Erica - Here is a little more discussion to show the relationship between Endecott - Craddock - Ludlow. When the six signers purchased the patent of the territory of the Massachusetts Bay, these three men were among the signers and organizers of the Massachusetts Bay Company (note I said company, not colony). Matthew Craddock was elected by the group as its first governor of the COMPANY on 13 May 1628. He had many diverse business interests and this was just one of them. He never traveled to the Massachusetts Bay and worked with the company from his London offices. The company decided to send what was effectively an advanced party under John Endecott to establish their control of a settlement at Naumkeag (now Salem). He sailed on the Abigail from Weymouth of 20 June 1628 just over a month after Craddock's election by the company and arrived in Naumkeag on 6 September 1628, two months and sixteen days later. Upon arrival, John Endecott was in charge and was subsequently appointed by the company as the first governor of the Massachusetts Bay settlement. He held this position for over a year until the arrival of John Winthrop, another owner of the company, with his fleet in 1630. He was assisted through the early days of the settlement by his brother-in-law, Roger Ludlow, who had been married to the sister of John Endecott, until she died shortly before the migration. Roger would go on to marry again to Mary Cogan who was the older sister of the governors second wife, Elizabeth Cogan. It gets a little complicated but this is about as simple as it can be stated. Teddy Sanford
Hattie - I knew that I had the will of Philibert Cogan somewhere. This can be found in the Genealogical Gleanings in England, Volume I, page 351, by Henry F. Waters. It was printed by the New England Genealogical Society in 1901 and is in the stacks at Salt Lake City in document 33577. Here it is:
"Philobert Cogan of Chard in the County of Somerset, gentleman, 10 February 1640, proved 12 April 1641. To the parish church twenty shillings. To the poor of the town of Chard twenty shillings. To my son, Thomas Cogan, one gold ring or ten shillings. To Mary Ludlow, my daughter, one gold ring or ten shillings. To Elizabeth Endecott, my daugter, one gold ring or ten shillings. To Martha Holway, my daughter, one gold ring or ten shillings. To Margaret Cogan, my daughter, three hundred pounds. To Ann Robinson, my daughter, one gold ring or ten shillings. To Susan Cogan, my daughter, one gold ring or ten shillings. The rest to Ann my now wife whom I do make and ordain sole executrix of this my last will and testament. To my son Thomas (sundry moveables) after the decease of my said wife. An if he die without issue, my daughter Susan shall hold and enjoy my loses of land meadow and pasture. If William Cogan, my cousin, do discharge my said executrix of all such bonds, bills, and obligations, as I do stand bound with and for him unto M. John Barcroft and Margaret Webb widow then I do give and devise unto him my said Cousin William, the sum of fifty pounds. I desire my good friends M. John Hody Gentleman and my son in law, M. Peter Holway to be my overseers of this my last will and testament.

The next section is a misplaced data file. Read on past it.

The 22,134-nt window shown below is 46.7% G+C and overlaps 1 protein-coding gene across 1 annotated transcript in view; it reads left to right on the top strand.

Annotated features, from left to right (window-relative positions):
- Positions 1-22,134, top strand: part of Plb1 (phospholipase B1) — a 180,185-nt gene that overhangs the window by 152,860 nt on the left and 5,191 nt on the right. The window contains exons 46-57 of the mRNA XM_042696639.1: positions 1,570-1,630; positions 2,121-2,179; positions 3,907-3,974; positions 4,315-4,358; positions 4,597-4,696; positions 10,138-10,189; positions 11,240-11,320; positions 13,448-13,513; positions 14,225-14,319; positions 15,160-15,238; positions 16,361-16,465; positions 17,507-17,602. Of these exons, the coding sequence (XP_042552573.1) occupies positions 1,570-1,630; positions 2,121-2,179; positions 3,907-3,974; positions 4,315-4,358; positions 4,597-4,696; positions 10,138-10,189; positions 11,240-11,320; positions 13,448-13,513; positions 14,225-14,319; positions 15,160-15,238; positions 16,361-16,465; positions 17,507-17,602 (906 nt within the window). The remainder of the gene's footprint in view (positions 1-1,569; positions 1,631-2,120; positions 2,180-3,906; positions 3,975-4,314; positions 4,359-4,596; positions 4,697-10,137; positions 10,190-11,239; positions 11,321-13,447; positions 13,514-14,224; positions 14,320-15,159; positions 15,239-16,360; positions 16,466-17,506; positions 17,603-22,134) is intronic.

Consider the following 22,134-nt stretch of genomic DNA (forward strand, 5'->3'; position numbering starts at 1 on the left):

The children of Philbert Cogan and Ann Marshall were as follows:
Mary Cogan (married Roger Ludlow) born 1604
Elizabeth Cogan (married John Endecott) born in 1607
Thomas Cogan born in 1610
Martha Cogan (married Peter Holway) born in 1613
Margaret born in 1615
Ann Cogan (married Mr. Robinson) born in 1617
Susan born in 1620
We know that Margaret (26) and Susan (21) at the time of their father's death, were still unmarried which is unusual given the short life spans of the time. The fact that Margaret got the largest amount of the inheritance at 300 pounds may suggest that she had some illness or other condition that would preclude her getting married, and that provision was made for Susan should her brother die without issue although she was still marriageable in 1641. Teddy Sanford
Since it's online and out of print, we can use it in his profile, but I'll still quote it and cite the source. I'll also link the source to his profile and other profiles that are mentioned.
Much has happened since 2013 and I have been in the process of updating all of my works. First, Governor John Endecott was born at Middlecott Manor in 1588, We do not know what her name was but she died bearing John. Her husband, Thomas Endecott, was able to raise his son with the assistance of his uncle, William endecott (1543-1630) and his new bride, Anne Ellis, who, effectively was John's "mother" throughout his youth. She also soon had two children of her own, Jane (1590_ and Henry (1591). The three children were brought up like brothers and sister. This new finding comes from detailed research of the Church Wardens' Accounts of St. Michaels Church, Chagford, for the years 1480-1600. It shows that Thomas Endecott bought a funeral shrould for his wife in 1588.